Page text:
Providing sick leave to restaurant workers could help prevent the spread of foodborne illness because ill workers are key drivers of outbreaks at restaurants, a new government report shows.
The U.S. Centers for Disease Control and Prevention published data on Tuesday covering 800 outbreaks of foodborne illness at restaurants between 2017 and 2019.
The cases were reported by 25 state and local health departments. They included outbreaks of norovirus about 47% of the time and salmonella in about 19% of cases.
Researchers could identify the cause of outbreaks in about two-thirds of cases. Among those, 41% were related to workers handling food while ill. Only 44% of restaurants surveyed offered workers sick leave, however.
Restaurants and their workers also had communication gaps that helped foster outbreaks. For example, despite written policies at some restaurants that required staff to inform managers when they're ill, only 23% were specific about the five symptoms that should keep a worker home. Those symptoms were vomiting, diarrhea, a wound with pus, a sore throat with a fever and jaundice.
Salmonella causes diarrhea about two to three days after contact. Symptoms can include infection, chills, nausea, vomiting and abdominal cramps. Norovirus also causes vomiting and diarrhea two days after infection.
The numbers were reported in the CDC publication Morbidity and Mortality Weekly Report.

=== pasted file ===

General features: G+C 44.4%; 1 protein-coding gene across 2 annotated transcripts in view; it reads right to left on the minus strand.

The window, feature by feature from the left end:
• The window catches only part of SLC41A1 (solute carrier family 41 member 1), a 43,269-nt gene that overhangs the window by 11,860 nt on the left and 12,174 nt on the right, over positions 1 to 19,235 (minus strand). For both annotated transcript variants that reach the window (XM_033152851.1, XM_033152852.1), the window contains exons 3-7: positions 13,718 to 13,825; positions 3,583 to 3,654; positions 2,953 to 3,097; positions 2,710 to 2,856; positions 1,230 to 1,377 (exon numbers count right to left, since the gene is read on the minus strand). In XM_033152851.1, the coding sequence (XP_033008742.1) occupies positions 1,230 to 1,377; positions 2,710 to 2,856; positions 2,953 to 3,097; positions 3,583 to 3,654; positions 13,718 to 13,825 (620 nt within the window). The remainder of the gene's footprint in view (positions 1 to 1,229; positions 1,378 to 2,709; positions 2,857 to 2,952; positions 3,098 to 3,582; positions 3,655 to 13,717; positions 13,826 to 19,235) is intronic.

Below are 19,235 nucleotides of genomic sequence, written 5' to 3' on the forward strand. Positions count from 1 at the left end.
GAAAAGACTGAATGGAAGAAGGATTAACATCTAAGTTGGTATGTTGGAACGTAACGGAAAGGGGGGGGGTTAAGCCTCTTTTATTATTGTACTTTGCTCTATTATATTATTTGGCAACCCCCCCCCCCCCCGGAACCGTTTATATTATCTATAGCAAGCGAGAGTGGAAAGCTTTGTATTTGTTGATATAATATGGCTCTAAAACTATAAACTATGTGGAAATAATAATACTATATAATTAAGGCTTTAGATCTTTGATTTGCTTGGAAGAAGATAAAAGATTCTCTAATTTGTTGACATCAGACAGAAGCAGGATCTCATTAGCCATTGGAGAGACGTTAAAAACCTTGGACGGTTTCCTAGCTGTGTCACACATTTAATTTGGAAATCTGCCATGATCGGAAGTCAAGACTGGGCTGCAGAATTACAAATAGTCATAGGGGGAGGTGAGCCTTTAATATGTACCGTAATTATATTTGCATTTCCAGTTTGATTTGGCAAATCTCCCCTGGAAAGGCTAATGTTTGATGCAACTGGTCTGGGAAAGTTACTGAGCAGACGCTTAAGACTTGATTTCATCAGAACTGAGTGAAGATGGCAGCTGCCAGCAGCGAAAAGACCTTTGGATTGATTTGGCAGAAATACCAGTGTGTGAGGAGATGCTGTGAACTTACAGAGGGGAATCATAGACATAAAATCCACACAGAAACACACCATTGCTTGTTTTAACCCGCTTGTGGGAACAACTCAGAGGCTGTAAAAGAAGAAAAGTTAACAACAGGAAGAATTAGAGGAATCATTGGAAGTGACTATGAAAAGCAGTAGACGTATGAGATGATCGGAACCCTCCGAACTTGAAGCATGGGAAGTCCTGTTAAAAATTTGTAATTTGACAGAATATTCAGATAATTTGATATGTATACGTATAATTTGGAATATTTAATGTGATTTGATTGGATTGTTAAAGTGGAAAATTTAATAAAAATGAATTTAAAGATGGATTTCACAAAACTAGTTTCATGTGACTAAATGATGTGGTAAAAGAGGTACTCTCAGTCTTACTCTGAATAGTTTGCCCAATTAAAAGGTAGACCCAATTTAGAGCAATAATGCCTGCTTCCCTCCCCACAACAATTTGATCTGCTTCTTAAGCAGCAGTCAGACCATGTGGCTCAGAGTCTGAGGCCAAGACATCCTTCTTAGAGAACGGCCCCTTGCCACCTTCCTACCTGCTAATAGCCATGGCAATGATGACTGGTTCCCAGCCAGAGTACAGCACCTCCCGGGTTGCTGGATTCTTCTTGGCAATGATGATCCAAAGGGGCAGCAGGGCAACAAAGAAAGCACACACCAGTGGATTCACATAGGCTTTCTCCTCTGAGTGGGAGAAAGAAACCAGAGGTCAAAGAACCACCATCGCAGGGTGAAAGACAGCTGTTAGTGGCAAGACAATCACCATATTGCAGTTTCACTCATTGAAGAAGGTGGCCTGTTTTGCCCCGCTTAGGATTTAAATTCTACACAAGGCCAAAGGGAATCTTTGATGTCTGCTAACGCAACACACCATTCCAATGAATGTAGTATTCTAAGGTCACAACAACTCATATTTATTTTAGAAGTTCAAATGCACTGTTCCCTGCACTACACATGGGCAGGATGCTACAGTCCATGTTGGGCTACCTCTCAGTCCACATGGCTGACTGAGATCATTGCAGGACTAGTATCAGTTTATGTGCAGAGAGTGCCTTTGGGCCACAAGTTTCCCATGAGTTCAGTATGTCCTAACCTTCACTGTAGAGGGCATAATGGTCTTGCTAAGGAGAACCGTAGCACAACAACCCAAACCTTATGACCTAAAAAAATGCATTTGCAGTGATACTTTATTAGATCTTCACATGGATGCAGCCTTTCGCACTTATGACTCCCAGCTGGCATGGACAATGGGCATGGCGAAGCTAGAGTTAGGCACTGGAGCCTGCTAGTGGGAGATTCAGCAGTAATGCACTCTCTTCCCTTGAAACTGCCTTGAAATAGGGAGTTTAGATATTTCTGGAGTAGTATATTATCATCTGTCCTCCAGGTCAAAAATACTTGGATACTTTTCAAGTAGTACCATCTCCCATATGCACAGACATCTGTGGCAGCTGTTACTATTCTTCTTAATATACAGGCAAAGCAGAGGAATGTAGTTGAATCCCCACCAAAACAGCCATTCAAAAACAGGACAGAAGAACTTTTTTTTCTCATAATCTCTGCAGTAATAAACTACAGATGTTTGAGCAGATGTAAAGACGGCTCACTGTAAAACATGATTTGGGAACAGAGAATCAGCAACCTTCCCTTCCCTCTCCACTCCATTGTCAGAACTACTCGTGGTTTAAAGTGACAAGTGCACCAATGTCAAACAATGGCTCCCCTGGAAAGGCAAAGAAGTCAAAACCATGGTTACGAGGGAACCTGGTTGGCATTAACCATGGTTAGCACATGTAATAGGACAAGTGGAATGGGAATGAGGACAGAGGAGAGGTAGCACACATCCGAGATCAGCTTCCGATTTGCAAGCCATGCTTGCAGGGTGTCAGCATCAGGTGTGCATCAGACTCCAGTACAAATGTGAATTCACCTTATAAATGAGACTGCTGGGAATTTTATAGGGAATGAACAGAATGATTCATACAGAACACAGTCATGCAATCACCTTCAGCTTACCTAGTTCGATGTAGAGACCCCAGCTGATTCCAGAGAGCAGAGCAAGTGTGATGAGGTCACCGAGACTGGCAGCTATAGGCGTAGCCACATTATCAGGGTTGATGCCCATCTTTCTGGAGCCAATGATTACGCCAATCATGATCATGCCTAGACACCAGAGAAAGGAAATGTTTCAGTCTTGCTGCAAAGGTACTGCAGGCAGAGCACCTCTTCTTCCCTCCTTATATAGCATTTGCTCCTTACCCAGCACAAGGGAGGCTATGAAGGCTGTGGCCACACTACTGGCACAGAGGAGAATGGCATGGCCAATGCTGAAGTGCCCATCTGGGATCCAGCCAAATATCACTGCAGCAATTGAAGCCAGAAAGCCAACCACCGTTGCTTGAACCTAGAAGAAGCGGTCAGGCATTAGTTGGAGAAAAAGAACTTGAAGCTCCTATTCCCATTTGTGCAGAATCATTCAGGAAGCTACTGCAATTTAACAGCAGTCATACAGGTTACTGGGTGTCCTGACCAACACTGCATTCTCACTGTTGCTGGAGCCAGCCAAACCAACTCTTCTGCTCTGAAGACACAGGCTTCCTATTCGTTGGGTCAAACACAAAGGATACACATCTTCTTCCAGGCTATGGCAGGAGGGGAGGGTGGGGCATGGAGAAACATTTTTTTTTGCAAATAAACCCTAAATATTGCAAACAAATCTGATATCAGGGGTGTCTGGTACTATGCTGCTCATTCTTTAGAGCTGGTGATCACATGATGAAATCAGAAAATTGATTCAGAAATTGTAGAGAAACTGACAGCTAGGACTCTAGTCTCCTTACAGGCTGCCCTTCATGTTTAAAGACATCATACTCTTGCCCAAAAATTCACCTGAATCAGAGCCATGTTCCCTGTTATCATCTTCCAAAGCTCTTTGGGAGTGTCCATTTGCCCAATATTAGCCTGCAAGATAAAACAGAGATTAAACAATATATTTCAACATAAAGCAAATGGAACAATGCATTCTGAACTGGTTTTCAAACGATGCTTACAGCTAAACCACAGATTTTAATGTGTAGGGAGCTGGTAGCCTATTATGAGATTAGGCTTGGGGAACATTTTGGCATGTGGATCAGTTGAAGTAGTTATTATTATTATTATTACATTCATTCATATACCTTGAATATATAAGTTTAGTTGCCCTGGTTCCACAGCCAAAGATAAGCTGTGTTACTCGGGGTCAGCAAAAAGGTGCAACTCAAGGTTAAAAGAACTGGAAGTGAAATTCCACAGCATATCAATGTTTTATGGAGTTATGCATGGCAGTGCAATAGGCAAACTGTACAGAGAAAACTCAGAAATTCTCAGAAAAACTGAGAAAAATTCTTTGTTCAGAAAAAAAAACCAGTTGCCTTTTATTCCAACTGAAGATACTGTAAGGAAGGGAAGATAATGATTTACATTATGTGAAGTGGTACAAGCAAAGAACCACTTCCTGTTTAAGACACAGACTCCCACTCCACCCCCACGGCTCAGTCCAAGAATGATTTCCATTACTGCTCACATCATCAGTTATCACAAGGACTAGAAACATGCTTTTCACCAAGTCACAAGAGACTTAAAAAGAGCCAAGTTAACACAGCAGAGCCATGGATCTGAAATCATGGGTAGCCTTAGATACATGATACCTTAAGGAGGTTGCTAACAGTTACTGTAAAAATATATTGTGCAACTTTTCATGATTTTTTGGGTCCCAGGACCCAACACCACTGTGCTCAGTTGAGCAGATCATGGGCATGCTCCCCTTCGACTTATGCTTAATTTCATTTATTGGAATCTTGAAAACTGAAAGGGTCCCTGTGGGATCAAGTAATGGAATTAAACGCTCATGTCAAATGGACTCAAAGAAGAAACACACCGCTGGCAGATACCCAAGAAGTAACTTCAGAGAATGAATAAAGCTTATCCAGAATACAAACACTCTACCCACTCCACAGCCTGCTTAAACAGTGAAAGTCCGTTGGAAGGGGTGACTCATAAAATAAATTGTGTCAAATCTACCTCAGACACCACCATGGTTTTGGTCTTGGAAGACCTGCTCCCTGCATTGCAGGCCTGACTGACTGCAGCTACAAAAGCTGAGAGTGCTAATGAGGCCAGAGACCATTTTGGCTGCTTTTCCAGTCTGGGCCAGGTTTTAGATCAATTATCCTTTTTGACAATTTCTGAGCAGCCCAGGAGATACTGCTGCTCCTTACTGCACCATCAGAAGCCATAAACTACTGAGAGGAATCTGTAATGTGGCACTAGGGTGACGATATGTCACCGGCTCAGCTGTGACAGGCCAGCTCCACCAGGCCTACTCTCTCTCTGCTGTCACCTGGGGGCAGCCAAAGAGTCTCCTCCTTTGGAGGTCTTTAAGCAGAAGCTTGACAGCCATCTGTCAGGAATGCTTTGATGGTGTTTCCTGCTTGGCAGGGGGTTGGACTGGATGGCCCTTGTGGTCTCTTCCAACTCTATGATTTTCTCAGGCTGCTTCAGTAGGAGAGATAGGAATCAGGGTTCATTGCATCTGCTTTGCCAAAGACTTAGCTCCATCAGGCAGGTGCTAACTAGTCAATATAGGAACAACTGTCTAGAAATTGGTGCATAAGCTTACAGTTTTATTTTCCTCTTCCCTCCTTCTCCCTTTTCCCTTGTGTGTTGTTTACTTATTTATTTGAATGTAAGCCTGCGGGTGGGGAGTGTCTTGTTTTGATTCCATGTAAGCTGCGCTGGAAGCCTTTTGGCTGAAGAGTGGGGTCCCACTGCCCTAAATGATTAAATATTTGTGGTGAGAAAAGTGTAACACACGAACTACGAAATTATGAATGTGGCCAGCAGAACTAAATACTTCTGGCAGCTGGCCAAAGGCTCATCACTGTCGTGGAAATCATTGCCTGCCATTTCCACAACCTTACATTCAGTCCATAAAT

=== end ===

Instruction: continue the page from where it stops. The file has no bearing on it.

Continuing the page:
About 16% of the restaurants where there were outbreaks communicated four key recommendations. These included having a policy that sick staff should contact their manager, reporting to management illness with any of the five risky symptoms, not allowing workers to work while ill and telling workers what five symptoms should keep them home.
"Obviously, encouraging employees who are clearly sick to stay home is good policy. Whether or not they do that, when they're facing the possibility of not getting a paycheck may be an issue, especially if they're not that sick yet," Bill Marler, a Seattle attorney who specializes in cases related to foodborne illness, told CNN.
Marler added that recommending hepatitis A vaccinations for restaurant workers could prevent some of the most serious outbreaks.
He recalled a 2021 case in Roanoke, Va., that led to one death, two liver transplants and two of the three involved restaurants filing for bankruptcy.
Even if workers have sick leave, that probably won't stop all illness, Marler noted, because often people are contagious before their symptoms surface.
"So, they're coming to work and they don't know they're sick at all, and they're transmitting salmonella or norovirus, or they're at the very beginnings of their illness" and so not sick enough to stay home, Marler said.